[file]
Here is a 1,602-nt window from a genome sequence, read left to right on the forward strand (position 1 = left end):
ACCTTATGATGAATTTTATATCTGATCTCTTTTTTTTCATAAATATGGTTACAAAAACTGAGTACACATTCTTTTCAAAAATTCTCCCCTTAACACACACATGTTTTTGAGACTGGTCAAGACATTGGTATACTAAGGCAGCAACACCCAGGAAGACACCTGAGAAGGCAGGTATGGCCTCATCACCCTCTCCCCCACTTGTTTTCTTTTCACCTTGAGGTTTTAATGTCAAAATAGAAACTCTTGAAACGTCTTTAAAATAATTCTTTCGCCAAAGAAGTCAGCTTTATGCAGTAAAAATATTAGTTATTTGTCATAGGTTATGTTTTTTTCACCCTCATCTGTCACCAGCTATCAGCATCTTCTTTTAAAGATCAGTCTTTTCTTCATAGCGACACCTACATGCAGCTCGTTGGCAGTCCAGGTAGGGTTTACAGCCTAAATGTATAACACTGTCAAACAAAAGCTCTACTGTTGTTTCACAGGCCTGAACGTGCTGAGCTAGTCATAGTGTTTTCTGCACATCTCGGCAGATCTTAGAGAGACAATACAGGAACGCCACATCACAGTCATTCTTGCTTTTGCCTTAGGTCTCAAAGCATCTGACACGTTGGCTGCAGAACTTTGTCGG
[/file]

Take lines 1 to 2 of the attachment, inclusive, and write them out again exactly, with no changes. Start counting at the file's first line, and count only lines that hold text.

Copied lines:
Here is a 1,602-nt window from a genome sequence, read left to right on the forward strand (position 1 = left end):
ACCTTATGATGAATTTTATATCTGATCTCTTTTTTTTCATAAATATGGTTACAAAAACTGAGTACACATTCTTTTCAAAAATTCTCCCCTTAACACACACATGTTTTTGAGACTGGTCAAGACATTGGTATACTAAGGCAGCAACACCCAGGAAGACACCTGAGAAGGCAGGTATGGCCTCATCACCCTCTCCCCCACTTGTTTTCTTTTCACCTTGAGGTTTTAATGTCAAAATAGAAACTCTTGAAACGTCTTTAAAATAATTCTTTCGCCAAAGAAGTCAGCTTTATGCAGTAAAAATATTAGTTATTTGTCATAGGTTATGTTTTTTTCACCCTCATCTGTCACCAGCTATCAGCATCTTCTTTTAAAGATCAGTCTTTTCTTCATAGCGACACCTACATGCAGCTCGTTGGCAGTCCAGGTAGGGTTTACAGCCTAAATGTATAACACTGTCAAACAAAAGCTCTACTGTTGTTTCACAGGCCTGAACGTGCTGAGCTAGTCATAGTGTTTTCTGCACATCTCGGCAGATCTTAGAGAGACAATACAGGAACGCCACATCACAGTCATTCTTGCTTTTGCCTTAGGTCTCAAAGCATCTGACACGTTGGCTGCAGAACTTTGTCGG